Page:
Ily will have an “after”. We will return to the stadium, to the sidewalk cafes, to the cinema and to the music festivals for nostalgic people of the 1960s. Close to each other. We will come back to the zinc of the neighborhood brewery and we will go unmasked baguenauder at the museum. We are guaranteed a sort of collective debauchery, the fiesta until dawn, a “boom” in the economy against a backdrop of technological explosion. It will be post-Covid, as it was post-war. We are told. Irrational exuberance?
In the Financial Times, John Gapper, usually responsible for business strategies, quotes Baudelaire – ” Crowds “ – to celebrate the coming end of social distancing: “It is not given to everyone to take a multitude bath. (…) The one who easily marries the crowd knows feverish pleasures. “ The rediscovered pleasure of being together, that, at least, the online trade will not be able to take it.
Biden, plus rooseveltien qu’obamesque
Western economies are still devastated by this protean Covid-19 but it is already floating in the air a breath of optimism. Question on this week’s cover of the British weekly The Economist : “The roaring 2020s? We would be on the cusp of a cycle of economic growth and artistic renewal. The whole would be carried by an exceptional technological creativity. Life in the era of the virus has increased the digital field tenfold. The performance of vaccine development in less than a year would be a sign of the vitality of innovation. In most Western countries, research and development budgets are on the rise.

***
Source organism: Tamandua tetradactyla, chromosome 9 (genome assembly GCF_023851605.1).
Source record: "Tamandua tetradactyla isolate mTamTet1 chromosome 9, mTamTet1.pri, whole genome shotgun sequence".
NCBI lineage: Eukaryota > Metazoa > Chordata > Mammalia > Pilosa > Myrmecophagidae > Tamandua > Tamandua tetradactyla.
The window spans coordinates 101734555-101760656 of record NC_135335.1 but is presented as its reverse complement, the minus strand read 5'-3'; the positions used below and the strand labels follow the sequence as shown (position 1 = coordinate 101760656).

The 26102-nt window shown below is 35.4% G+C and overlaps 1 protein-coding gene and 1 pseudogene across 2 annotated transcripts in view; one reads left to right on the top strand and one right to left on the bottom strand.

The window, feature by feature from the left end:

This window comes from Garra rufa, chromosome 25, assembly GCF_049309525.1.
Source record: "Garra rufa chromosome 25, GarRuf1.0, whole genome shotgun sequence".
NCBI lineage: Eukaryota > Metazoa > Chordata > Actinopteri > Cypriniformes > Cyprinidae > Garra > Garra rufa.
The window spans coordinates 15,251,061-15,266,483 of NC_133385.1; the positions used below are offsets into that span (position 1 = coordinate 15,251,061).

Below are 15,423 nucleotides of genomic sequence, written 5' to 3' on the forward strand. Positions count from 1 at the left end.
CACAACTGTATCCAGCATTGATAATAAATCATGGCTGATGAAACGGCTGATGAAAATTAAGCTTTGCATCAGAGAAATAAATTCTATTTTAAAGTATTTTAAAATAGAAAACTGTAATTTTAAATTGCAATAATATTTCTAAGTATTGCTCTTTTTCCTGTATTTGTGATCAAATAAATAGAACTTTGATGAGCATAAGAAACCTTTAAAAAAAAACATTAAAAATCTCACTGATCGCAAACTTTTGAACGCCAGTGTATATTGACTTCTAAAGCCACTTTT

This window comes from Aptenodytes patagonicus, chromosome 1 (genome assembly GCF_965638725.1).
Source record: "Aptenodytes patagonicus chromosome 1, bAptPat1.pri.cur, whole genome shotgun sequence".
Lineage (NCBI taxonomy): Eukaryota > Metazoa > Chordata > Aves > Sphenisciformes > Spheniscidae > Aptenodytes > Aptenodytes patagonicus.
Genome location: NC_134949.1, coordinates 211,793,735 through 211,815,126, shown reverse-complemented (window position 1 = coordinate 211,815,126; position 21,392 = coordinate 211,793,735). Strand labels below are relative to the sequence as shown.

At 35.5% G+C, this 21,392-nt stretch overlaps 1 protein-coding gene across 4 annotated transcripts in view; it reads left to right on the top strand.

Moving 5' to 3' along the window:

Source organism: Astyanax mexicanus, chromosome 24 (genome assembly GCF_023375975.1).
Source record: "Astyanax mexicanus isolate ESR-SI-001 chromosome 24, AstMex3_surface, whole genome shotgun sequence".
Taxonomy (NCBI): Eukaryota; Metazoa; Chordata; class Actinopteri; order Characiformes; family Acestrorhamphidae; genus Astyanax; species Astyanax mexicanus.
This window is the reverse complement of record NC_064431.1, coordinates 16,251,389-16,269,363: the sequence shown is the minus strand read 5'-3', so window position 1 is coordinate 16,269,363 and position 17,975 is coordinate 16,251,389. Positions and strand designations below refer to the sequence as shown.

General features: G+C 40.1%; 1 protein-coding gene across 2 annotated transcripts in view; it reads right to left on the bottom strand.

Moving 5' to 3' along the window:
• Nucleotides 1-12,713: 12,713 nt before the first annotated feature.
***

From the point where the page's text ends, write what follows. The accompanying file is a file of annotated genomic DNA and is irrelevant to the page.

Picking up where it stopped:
“It is reasonable to hope that a new wave of innovation could soon reverse the decline in the dynamism of the economy”, written The Economist. We have learned from the past. The SARS-CoV-2 crisis exceeds in magnitude that which came from Wall Street in 2008. This time, Democrat Joe Biden, with an envelope of nearly $ 2,000 billion, is not skimping on the fiscal stimulus. He is more Rooseveltian than Obamesque.
“During 2021, things will seriously improve”, says economist Paul Krugman in the New York Times. The Nobel Prize winner in economics gives President Biden four pieces of advice: put the full weight of the federal state at the service of the economy; not worrying about the public debt (interest rates will stay low); not to worry about a return of inflation (which would not threaten); not to seek compromise with the republican opposition (by nature objectionist).
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